Thursday, February 23, 2023

Male vs. Female Cancer Death Rates in the Southeastern U.S.

Cancer accounted for nearly 172,000 deaths in the twelve-state Southeastern U.S. in 2020.  The region's cancer death rate of 201.0 deaths per 100,000 population was, relative to the size of its population, almost 10% above the national average.  As a whole, the Southeastern U.S. had the second-worst regional cancer death rate in the nation in 2020.  Among men in the Southeastern U.S., the cancer death rate was nearly 22% higher than it was for women in the region.  Moreover, both genders in the region registered higher cancer death rates than the national average for their respective gender.  Further examination of data from the National Center for Health Statistics (NCHS) reveals the following about male vs. female cancer death rates in the Southeastern U.S.:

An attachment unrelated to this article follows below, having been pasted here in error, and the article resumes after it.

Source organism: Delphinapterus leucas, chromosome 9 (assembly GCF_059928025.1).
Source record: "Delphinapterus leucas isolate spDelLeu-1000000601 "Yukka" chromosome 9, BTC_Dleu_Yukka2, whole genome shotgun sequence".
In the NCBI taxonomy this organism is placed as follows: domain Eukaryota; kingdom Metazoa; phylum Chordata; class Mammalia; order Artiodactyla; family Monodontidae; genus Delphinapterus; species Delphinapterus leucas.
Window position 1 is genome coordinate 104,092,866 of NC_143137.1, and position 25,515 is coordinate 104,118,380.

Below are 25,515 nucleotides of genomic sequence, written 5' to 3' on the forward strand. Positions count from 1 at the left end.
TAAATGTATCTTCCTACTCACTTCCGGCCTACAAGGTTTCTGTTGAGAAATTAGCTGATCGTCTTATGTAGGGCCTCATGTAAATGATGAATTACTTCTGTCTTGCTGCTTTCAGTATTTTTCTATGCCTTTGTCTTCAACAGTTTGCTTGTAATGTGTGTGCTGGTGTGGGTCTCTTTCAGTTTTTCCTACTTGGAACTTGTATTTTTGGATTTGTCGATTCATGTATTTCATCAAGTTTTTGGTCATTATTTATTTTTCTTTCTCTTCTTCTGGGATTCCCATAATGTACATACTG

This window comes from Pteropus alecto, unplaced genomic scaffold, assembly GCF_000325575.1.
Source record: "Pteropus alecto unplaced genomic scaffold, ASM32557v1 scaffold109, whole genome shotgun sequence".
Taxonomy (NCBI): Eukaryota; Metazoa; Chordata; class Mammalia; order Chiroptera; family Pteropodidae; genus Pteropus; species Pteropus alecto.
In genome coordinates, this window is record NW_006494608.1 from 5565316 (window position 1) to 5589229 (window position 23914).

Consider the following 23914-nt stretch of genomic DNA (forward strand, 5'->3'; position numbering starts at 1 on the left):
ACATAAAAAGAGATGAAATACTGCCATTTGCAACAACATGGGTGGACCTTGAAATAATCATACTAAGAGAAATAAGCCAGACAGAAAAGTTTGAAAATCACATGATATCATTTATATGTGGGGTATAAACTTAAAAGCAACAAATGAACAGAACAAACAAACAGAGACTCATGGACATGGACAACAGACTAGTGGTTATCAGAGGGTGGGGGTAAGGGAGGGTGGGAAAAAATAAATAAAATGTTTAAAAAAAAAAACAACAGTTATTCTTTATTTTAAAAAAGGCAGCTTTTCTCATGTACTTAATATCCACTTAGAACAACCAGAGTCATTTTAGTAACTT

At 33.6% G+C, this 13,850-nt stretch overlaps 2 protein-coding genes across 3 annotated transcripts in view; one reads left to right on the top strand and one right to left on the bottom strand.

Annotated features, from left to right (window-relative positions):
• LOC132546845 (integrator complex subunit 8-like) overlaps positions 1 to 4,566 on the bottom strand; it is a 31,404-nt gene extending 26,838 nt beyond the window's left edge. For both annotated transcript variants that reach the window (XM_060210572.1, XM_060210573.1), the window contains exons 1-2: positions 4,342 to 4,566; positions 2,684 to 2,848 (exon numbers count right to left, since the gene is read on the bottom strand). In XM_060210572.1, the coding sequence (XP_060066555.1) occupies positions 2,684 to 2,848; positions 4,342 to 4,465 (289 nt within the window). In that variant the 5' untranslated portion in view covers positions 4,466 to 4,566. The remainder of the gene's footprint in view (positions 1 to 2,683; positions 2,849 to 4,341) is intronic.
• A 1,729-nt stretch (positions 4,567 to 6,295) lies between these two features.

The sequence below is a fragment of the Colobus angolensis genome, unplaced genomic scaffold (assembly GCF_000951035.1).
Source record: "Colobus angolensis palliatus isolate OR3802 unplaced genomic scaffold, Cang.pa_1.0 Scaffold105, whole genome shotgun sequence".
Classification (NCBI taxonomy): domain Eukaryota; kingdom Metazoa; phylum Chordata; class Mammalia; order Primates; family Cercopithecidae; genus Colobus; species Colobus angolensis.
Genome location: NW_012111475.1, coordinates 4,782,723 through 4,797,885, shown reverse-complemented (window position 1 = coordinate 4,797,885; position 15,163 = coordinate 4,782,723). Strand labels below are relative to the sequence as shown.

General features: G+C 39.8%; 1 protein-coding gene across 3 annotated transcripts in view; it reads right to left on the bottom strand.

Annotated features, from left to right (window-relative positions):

Male vs. Female Cancer Death Rates in the Southeastern U.S.

Male vs. Female Cancer Death Rates in the Southeastern U.S.

Deaths Population Death Rate*
Regionwide 171,979 85,565,785 201.0
     Male 92,308 41,736,692 221.2
     Female 79,671 43,829,093 181.8
Nationwide     602,350 329,484,123 182.8
     Male 317,731 162,256,202 195.8
     Female 284,619 167,227,921 170.2

(*) number of cancer deaths per 100,000 population

Report Period: 2020

States in Region:  Alabama, Arkansas, Florida, Georgia, Kentucky, Louisiana, Mississippi, North Carolina, South Carolina, Tennessee, Virginia, and West Virginia

Source: CDC Wonder. Centers for Disease Control and Prevention, National Center for Health Statistics. Underlying Cause of Death 1999-2020 on CDC WONDER Online Database, released in 2021. Data are from the Multiple Cause of Death Files, 1999-2020, as compiled from data provided by the 57 vital statistics jurisdictions through the Vital Statistics Cooperative Program. Accessed on February 15, 2023

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